Silveus_banner_3-31-17CFC_banner_4-20-17
Advertise With Us Subscribe Today Facebook
SouthernLivestock.com
Not a member? Membership has its privileges— Register today! • Make SLS your homepage!
Cattle & Services Directory
House Ad_Box_#2Silveus_8-11-16
CFC_box ad_4-20-17TBC_box
Note: login or register to personalize
Submit Recipes to the Editor
home articles Marketing |

Beef exports increase U.S. carcass values

published: February 17th 2017
Mouthwatering steaks, juicy burgers and delectable roasts. That’s what consumers here in the U.S. love. But what about the underutilized parts of the beef animal? If we don’t consume them here in the U.S., where do they go, and who uses them?      
“I think about the world of possibility and potential that’s floating out there, especially if we are able to gain access to China,” says Louisiana beef producer Amelia Kent. “This past year, our checkoff has invested $7.2 million in export growth programs, primarily conducted through the U.S. Meat Export Federation, which has invested in work in international communities on how to utilize American beef and why it is safe. We need to think not only about our marketing environments today but also think about the beef industry for the future.”
The leading beef export  markets (by value) in 2016 were Japan, Mexico, South Korea, Canada, Hong Kong and Taiwan. Additional promising markets are located in the Middle East, Southeast Asia, Central and South America and Africa.
What beef cuts are exported internationally?
Japan:  Short plates, chuck eye rolls, briskets, short ribs, tongues, hanging tenders and outside skirts
Mexico: Rounds, shoulder clods, inside skirts and variety meats
South Korea:  Short ribs, chuck rolls, chuck short ribs, briskets and hanging tenders
Hong Kong: Short plates, short ribs and chuck rolls
Taiwan:  Short plates, shanks and rib fingers  
Egypt, Southeast Asia, South Africa and South America: Variety meats
Overseas sales add value
Through aggressive promotion of the unique attributes (quality, safety, sustainability and nutritional value) of U.S. beef in more than 80 countries worldwide, an average of $258.48 per head for fed slaughter is added in value back to U.S. beef producers.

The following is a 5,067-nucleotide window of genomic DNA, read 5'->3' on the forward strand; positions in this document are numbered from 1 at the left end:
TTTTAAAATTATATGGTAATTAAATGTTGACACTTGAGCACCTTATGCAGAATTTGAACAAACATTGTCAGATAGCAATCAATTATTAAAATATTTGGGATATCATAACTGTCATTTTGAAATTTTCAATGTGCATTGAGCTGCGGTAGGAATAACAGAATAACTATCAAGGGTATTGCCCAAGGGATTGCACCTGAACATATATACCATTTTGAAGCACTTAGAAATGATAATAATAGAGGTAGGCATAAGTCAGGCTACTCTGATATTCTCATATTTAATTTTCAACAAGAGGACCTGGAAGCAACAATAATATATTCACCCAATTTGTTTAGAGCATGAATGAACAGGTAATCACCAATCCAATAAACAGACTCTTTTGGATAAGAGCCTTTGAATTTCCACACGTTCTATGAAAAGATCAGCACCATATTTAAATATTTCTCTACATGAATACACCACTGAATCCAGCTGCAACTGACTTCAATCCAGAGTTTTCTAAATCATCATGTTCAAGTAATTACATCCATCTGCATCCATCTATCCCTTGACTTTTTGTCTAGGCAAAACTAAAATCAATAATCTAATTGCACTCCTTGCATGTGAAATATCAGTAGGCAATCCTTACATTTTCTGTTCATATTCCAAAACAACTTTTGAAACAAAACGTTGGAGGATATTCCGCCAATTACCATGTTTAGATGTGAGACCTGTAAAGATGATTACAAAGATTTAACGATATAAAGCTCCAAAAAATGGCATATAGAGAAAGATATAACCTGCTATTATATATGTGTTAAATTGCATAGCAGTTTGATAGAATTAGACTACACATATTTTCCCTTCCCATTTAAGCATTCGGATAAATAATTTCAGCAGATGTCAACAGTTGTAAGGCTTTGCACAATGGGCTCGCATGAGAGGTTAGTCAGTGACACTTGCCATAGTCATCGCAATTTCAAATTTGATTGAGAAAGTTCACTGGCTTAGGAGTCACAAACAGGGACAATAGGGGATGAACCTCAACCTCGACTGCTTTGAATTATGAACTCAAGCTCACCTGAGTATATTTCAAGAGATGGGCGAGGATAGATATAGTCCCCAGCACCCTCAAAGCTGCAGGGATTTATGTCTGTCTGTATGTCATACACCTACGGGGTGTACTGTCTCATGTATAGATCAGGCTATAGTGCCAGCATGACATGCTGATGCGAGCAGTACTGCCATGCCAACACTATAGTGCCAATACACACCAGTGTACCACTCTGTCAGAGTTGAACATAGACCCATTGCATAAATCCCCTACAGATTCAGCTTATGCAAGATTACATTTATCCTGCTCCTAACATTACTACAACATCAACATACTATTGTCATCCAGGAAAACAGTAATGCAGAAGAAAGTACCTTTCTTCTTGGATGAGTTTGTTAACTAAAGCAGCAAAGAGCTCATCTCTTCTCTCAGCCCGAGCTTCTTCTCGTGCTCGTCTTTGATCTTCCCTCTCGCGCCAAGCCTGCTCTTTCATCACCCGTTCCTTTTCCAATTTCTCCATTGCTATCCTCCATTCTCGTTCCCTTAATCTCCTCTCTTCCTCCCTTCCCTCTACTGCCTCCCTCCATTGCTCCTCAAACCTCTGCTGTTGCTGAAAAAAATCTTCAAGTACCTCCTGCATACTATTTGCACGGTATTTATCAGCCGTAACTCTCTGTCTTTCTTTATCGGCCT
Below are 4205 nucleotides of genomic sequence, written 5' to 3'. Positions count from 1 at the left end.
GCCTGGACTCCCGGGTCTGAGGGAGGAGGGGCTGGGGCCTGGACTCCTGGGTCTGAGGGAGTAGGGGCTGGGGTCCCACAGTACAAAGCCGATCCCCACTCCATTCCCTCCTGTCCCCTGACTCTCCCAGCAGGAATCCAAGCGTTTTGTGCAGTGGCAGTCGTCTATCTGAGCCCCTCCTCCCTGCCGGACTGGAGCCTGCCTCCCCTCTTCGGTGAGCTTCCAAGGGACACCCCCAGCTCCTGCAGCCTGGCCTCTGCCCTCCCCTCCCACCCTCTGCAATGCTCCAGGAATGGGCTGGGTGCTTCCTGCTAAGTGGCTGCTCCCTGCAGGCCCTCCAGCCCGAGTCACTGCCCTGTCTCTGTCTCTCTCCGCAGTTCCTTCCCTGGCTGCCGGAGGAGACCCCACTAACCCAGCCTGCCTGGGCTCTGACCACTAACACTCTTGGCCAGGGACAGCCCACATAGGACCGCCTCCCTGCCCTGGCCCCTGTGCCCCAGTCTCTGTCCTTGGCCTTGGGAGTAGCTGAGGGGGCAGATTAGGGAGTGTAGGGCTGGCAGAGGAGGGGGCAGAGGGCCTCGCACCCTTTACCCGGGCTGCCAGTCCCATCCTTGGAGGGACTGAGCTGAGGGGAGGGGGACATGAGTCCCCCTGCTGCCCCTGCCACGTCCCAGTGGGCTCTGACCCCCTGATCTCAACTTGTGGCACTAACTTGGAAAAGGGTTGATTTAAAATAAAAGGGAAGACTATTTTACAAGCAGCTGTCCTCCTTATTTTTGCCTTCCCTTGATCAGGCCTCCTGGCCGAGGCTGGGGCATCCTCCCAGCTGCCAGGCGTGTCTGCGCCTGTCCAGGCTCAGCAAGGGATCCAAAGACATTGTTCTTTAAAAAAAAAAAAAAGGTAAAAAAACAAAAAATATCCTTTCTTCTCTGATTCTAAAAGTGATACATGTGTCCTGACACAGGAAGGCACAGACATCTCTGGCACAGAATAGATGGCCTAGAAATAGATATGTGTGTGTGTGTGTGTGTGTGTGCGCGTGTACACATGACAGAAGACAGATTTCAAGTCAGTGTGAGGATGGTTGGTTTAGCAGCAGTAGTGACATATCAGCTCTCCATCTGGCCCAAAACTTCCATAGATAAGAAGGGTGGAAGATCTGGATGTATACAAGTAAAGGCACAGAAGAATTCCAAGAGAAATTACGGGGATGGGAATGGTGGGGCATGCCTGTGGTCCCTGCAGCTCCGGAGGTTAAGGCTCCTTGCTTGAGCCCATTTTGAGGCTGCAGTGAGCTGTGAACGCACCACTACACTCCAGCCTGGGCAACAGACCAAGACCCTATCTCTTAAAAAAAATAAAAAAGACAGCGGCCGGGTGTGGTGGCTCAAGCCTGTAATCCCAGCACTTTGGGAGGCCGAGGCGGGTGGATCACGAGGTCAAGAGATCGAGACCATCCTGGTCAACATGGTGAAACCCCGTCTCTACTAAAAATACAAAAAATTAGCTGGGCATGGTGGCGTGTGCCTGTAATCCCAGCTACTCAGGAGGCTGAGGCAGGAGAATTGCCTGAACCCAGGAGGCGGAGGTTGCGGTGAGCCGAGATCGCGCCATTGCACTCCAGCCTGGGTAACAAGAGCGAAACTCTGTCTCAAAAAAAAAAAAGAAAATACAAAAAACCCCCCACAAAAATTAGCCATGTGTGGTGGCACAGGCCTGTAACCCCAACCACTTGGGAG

Strong international demand raises the value of beef cuts from every carcass. For example, the following cuts, of which a large percentage are exported, achieved an increase in 2016 Choice wholesale prices compared to the 2011-2015 five-year average:
•Chuck roll wholesale prices averaged $2.70 per pound in 2016, up 3 percent from the previous five-year average 
•Chuck short ribs averaged $2.90 per pound, up 6 percent 
•Short ribs averaged $4.34 per pound, up 7 percent 
•Ribeyes averaged $7.52 per pound, up 13 percent 
(NOTE: prices are freight-on-board, plant wholesale)
By comparison, the 2016 Choice beef cutout was down 1 percent from the 2011-2015 average. 
In addition to the value added by these muscle cuts, beef variety meat exports contributed $36.18 per head of fed slaughter in 2016. For Japan alone, per-head value of variety meat exports has increased from $11.90 in 2011 to $15.46 in 2016, reflecting excellent returns for beef tongues shipped to Japan.

Site:   Home   Publications   Market Reports   Sale Reports   Sale Calendar   Cattle & Service Directory   Full Commodities Report   Services   About Us   Contact Us

Article Categories:   All   Industry News   Herd Health   Feed & Nutrition   Pastures & Forages   Reproduction   Marketing   Columnists   Production   Genetics & Performance   Weather Forecast   Breed News   Producer Feature Stories   Items of Interest   New Products   Recipes

User:   Login   Logout   Register/Profile   Submit Market Report   Submit Sale Report